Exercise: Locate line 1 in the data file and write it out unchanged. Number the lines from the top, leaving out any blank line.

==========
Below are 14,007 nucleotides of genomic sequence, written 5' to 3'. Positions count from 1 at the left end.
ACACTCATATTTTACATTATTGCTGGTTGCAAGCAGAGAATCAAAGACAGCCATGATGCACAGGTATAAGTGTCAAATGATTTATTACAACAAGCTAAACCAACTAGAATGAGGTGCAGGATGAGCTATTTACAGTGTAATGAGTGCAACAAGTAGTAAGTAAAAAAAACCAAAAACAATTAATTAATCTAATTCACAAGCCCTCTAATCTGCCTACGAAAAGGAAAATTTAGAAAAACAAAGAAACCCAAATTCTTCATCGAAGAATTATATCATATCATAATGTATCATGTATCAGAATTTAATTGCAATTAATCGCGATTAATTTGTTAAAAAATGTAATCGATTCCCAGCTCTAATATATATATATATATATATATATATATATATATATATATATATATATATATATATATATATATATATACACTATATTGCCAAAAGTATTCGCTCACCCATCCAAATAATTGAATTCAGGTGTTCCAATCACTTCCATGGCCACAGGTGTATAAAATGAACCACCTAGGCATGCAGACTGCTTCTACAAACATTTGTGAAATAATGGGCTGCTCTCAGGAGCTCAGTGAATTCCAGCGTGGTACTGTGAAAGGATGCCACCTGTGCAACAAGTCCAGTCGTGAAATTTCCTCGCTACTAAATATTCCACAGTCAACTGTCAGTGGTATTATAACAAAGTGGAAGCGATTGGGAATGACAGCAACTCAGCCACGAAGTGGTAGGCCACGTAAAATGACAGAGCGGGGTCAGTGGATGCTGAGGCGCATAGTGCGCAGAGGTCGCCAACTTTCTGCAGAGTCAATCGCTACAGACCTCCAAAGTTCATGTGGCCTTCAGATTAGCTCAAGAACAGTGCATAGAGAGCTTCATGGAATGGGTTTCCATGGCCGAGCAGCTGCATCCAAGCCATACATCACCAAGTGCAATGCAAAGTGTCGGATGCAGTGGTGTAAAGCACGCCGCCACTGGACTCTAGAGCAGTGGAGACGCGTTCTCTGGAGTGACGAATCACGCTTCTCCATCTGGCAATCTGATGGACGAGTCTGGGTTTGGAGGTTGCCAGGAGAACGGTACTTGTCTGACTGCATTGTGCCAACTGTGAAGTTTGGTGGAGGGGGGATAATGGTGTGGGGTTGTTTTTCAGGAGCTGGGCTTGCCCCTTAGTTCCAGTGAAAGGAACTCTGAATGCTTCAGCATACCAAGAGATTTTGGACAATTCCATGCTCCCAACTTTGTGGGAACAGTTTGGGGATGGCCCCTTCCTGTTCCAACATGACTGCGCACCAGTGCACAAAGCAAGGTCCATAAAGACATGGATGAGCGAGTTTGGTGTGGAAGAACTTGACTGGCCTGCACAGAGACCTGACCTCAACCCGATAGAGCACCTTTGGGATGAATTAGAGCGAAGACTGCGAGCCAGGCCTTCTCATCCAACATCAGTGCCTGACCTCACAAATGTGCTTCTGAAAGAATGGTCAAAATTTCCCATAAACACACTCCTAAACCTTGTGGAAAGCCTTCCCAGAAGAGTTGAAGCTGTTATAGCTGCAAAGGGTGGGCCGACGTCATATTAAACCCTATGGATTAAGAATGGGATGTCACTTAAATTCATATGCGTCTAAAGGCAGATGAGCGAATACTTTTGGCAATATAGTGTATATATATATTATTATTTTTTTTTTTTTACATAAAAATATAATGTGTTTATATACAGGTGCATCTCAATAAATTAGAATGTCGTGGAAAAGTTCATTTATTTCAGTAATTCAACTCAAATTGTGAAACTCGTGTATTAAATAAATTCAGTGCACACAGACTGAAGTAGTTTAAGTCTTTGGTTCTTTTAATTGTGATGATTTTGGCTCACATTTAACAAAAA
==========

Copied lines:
Below are 14,007 nucleotides of genomic sequence, written 5' to 3'. Positions count from 1 at the left end.